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Removing Grease and Oil Stains from Floors
by Michigan State University on Apr 27, 2012
Remove as much as possible with newspaper, paper towels, or a plastic spatula. On resilient tile, rub with a cloth dampened in detergent and warm water, or if that does not work, use a concentrated commercial household cleaner, and then rinse well. On wood and cork, put a cloth saturated with dry cleaning fluid on the stain for five minutes. Then wipe the area dry and wash with detergent and water. On stone, use a formulated solvent with a soft, clean cloth.
Cautions: When working with any chemicals, carefully read and follow the label directions for using that chemical, especially any cautions on safe use! With solvents, be very careful to have ventilation, and no flame or spark in area!
Test an inconspicuous area of your carpeting before using the rubbing alcohol to be sure the carpet can withstand the alcohol. If the alcohol works its way into the carpet padding, it can break down the latex backing.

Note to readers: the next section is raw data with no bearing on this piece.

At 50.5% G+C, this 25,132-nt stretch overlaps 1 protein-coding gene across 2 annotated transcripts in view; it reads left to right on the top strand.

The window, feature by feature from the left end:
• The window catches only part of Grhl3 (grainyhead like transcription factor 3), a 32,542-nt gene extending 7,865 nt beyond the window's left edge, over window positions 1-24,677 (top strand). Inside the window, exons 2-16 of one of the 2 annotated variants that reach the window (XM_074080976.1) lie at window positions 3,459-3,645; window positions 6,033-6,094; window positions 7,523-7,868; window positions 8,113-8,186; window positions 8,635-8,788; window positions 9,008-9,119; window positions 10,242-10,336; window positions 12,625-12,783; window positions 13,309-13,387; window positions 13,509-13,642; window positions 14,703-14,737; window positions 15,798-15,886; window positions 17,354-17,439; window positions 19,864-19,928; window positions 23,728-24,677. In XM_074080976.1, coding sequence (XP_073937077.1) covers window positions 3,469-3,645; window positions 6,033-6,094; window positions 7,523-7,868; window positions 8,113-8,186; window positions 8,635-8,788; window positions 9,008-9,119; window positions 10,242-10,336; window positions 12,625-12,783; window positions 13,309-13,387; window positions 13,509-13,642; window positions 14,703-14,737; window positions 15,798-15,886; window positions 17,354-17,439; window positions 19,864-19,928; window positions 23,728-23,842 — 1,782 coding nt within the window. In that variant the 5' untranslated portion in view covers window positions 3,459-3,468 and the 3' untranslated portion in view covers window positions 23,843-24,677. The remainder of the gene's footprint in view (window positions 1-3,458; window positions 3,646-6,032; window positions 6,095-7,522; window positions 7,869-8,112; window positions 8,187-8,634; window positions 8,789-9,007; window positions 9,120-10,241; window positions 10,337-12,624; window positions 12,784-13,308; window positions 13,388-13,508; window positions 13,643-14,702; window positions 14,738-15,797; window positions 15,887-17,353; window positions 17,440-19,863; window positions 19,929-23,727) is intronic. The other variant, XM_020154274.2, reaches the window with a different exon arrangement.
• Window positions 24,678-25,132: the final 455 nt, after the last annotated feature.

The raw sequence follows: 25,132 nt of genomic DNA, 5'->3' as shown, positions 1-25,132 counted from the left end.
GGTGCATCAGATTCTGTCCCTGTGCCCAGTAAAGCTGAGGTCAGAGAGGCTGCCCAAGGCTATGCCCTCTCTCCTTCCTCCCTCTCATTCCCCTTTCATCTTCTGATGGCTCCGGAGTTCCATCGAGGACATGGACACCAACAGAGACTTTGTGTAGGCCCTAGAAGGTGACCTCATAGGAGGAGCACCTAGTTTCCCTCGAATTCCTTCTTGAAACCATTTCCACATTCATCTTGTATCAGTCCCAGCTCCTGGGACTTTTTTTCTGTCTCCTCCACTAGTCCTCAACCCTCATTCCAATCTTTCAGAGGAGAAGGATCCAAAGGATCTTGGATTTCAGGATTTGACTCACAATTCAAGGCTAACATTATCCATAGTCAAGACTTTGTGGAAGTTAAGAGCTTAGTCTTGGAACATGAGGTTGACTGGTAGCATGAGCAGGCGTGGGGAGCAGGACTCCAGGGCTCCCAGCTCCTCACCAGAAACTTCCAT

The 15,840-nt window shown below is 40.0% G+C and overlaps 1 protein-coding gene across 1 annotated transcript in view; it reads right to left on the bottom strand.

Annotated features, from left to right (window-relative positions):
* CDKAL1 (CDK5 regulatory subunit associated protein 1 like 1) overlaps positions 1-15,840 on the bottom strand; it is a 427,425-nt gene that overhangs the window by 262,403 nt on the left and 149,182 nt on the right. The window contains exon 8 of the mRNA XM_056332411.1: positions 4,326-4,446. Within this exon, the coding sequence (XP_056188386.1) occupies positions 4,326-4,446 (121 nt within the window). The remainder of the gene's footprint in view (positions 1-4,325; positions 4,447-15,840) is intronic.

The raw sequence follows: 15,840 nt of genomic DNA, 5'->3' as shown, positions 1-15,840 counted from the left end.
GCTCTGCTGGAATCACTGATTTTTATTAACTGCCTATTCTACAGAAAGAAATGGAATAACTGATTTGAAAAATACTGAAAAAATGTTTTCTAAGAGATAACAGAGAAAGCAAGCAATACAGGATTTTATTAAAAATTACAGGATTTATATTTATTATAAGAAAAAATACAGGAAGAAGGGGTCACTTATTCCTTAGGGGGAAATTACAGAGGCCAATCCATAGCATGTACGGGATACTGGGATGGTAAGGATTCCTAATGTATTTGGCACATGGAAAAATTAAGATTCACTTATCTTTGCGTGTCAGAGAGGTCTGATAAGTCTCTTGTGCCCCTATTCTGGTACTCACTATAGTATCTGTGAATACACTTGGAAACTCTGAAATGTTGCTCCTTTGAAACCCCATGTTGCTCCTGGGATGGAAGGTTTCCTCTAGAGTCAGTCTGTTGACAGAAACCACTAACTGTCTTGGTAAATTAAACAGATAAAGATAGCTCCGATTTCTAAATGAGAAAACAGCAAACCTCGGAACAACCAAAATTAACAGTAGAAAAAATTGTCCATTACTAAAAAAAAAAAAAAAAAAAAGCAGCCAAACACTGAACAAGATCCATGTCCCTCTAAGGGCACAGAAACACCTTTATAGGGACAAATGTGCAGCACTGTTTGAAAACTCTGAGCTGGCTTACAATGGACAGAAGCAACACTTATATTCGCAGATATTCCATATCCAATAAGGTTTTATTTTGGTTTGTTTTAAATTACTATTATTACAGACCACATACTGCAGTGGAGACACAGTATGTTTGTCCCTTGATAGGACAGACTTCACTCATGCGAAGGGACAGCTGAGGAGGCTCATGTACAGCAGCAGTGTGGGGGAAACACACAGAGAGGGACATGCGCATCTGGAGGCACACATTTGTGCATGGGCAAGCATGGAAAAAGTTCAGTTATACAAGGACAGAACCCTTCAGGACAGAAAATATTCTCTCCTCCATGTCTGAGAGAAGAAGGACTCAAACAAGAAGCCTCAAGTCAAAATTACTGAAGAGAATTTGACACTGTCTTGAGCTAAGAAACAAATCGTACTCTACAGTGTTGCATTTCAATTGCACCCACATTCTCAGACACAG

The first time you use any procedure on any floor, test it first on an out-of-the-way part of the floor to be sure it does not damage the flooring or finish.
Notes: If steel wool is suggested, use fine grade, 000 grade.
Scouring powder will help remove many stains, but can also permanently scratch the floor. If you decide to use it, use only a mild type, and be very careful about rubbing too much.
Concentrated liquid commercial household cleaners, rubbed onto a stubborn spot, may remove it as well as scouring powders without the danger of scratching. Rinse off well. Do not use on wood floors.
Do not use water solutions, or cleaners which have to be rinsed off with water, on wood floors. Use a solvent or solvent-based cleaning wax.
After removing a stain, rinse the area thoroughly, dry completely, and, if floor finish has been removed in that area, recoat with appropriate finish or wax.
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